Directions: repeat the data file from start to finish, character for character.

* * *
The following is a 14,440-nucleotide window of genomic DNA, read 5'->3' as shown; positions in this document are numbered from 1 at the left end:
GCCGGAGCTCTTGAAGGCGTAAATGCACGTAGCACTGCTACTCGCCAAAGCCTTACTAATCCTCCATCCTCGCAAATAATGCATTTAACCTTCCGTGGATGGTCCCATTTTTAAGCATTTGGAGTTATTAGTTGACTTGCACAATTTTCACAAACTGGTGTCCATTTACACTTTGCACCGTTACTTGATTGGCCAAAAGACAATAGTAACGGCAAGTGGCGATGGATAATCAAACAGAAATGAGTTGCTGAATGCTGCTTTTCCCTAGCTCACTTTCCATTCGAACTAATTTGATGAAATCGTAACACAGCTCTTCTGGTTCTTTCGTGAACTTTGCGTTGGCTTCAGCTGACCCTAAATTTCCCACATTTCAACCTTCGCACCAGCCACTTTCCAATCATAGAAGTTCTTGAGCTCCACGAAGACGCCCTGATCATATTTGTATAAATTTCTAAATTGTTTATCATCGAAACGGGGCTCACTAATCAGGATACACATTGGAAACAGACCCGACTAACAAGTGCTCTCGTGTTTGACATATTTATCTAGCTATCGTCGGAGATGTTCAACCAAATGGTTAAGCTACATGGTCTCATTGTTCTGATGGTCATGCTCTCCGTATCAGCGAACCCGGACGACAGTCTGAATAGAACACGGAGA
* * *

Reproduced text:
The following is a 14,440-nucleotide window of genomic DNA, read 5'->3' as shown; positions in this document are numbered from 1 at the left end:
GCCGGAGCTCTTGAAGGCGTAAATGCACGTAGCACTGCTACTCGCCAAAGCCTTACTAATCCTCCATCCTCGCAAATAATGCATTTAACCTTCCGTGGATGGTCCCATTTTTAAGCATTTGGAGTTATTAGTTGACTTGCACAATTTTCACAAACTGGTGTCCATTTACACTTTGCACCGTTACTTGATTGGCCAAAAGACAATAGTAACGGCAAGTGGCGATGGATAATCAAACAGAAATGAGTTGCTGAATGCTGCTTTTCCCTAGCTCACTTTCCATTCGAACTAATTTGATGAAATCGTAACACAGCTCTTCTGGTTCTTTCGTGAACTTTGCGTTGGCTTCAGCTGACCCTAAATTTCCCACATTTCAACCTTCGCACCAGCCACTTTCCAATCATAGAAGTTCTTGAGCTCCACGAAGACGCCCTGATCATATTTGTATAAATTTCTAAATTGTTTATCATCGAAACGGGGCTCACTAATCAGGATACACATTGGAAACAGACCCGACTAACAAGTGCTCTCGTGTTTGACATATTTATCTAGCTATCGTCGGAGATGTTCAACCAAATGGTTAAGCTACATGGTCTCATTGTTCTGATGGTCATGCTCTCCGTATCAGCGAACCCGGACGACAGTCTGAATAGAACACGGAGA